HOME TheInfoList.com
Providing Lists of Related Topics to Help You Find Great Stuff
[::MainTopicLength::#1500] [::ListTopicLength::#1000] [::ListLength::#15] [::ListAdRepeat::#3]

picture info

Manhattan Institute For Policy Research
The Manhattan Institute for Policy Research
Manhattan Institute for Policy Research
(renamed in 1981 from the International Center for Economic Policy Studies) is a conservative 501(c)(3) non-profit American think tank focused on domestic policy and urban affairs, established in New York City
New York City
in 1977 by Antony Fisher and William J. Casey.[1][3][4] The organization describes its mission as to "develop and disseminate new ideas that foster greater economic choice and individual responsibility"
[...More...]

"Manhattan Institute For Policy Research" on:
Wikipedia
Google
Yahoo
Parouse

Antony Fisher
Antony is a masculine given name and a surname which may refer to: Given name[edit] Mark Antony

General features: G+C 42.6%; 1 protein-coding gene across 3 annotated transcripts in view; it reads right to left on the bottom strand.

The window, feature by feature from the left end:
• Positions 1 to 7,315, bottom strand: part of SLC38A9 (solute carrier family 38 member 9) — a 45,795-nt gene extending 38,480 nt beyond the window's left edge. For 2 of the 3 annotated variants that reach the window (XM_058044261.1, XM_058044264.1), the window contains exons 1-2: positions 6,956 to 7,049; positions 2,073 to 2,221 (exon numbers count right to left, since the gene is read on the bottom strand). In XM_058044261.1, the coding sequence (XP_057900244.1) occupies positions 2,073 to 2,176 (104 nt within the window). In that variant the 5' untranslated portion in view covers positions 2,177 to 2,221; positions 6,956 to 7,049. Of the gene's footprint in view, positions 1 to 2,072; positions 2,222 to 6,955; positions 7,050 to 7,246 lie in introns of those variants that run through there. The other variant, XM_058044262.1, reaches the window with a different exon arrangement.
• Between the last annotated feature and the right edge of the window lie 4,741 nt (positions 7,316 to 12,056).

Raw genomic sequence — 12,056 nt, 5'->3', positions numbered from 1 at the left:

Mark Antony
(83–30 BC), Roman politician and general Anthony the Great
Anthony the Great
(c
[...More...]

"Antony Fisher" on:
Wikipedia
Google
Yahoo
Parouse

Queens Midtown Tunnel
The Queens–Midtown Tunnel (sometimes simply known as the Midtown Tunnel)[2][3] is a highway, tunnel and toll road in New York City. It crosses under the East River and connects the borough of Queens (at the Long Island City terminus of the Long Island Expressway) on Long Island, with the borough of Manhattan (between the major crosstown thoroughfares of East 34th Street and East 42nd Street in the Midtown Manhattan area). Designed by Ole Singstad, it was opened to traffic on November 15, 1940. The tunnel consists of twin tubes carrying four traffic lanes, and is 6,414 feet (1,955 m) long. It once carried New York State Route 24
[...More...]

"Queens Midtown Tunnel" on:
Wikipedia
Google
Yahoo
Parouse

picture info

Tom Wolfe
Thomas Kennerly Wolfe Jr. (born March 2, 1931)[1] is an American author and journalist, best known for his association with and influence in stimulating the New Journalism
New Journalism
literary movement, in which literary techniques are used extensively. He reduced traditional values of journalistic objectivity. He began his career as a regional newspaper reporter in the 1950s, but achieved national prominence in the 1960s following the publication of such best-selling books as The Electric Kool-Aid Acid Test
The Electric Kool-Aid Acid Test
(a highly experimental account of Ken Kesey